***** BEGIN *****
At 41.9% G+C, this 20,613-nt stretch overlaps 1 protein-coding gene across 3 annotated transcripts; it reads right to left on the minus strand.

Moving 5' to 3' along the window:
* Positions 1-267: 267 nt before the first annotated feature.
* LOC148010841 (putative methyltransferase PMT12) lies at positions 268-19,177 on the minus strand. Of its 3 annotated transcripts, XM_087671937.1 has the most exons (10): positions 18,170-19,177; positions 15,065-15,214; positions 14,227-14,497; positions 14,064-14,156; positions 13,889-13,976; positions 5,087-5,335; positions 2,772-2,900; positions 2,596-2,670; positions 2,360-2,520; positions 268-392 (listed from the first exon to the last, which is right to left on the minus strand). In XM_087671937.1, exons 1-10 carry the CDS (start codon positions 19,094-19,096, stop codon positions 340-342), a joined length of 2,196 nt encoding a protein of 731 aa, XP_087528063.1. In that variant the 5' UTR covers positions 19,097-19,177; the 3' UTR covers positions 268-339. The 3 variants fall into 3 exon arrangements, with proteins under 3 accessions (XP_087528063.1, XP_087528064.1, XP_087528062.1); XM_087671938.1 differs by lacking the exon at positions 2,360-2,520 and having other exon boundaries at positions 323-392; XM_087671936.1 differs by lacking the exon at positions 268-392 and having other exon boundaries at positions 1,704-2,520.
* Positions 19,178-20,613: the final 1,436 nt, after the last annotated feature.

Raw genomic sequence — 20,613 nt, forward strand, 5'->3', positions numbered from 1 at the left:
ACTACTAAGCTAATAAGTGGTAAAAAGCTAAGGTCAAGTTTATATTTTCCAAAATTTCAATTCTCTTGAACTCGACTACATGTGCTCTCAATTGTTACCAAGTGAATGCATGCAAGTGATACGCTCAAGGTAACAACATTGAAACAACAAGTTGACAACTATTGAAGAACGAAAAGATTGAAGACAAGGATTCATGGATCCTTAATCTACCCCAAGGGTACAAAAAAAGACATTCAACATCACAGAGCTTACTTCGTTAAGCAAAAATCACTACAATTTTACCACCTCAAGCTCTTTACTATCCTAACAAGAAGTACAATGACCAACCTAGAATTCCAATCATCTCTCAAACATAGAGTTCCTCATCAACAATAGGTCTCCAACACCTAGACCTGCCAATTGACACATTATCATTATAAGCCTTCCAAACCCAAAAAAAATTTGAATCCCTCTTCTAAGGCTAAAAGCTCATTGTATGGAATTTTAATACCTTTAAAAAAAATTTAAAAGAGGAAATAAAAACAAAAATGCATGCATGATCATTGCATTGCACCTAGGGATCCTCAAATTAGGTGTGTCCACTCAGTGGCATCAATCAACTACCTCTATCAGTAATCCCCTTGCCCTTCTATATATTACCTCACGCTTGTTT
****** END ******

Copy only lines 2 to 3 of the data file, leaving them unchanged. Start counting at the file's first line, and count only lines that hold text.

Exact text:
Moving 5' to 3' along the window:
* Positions 1-267: 267 nt before the first annotated feature.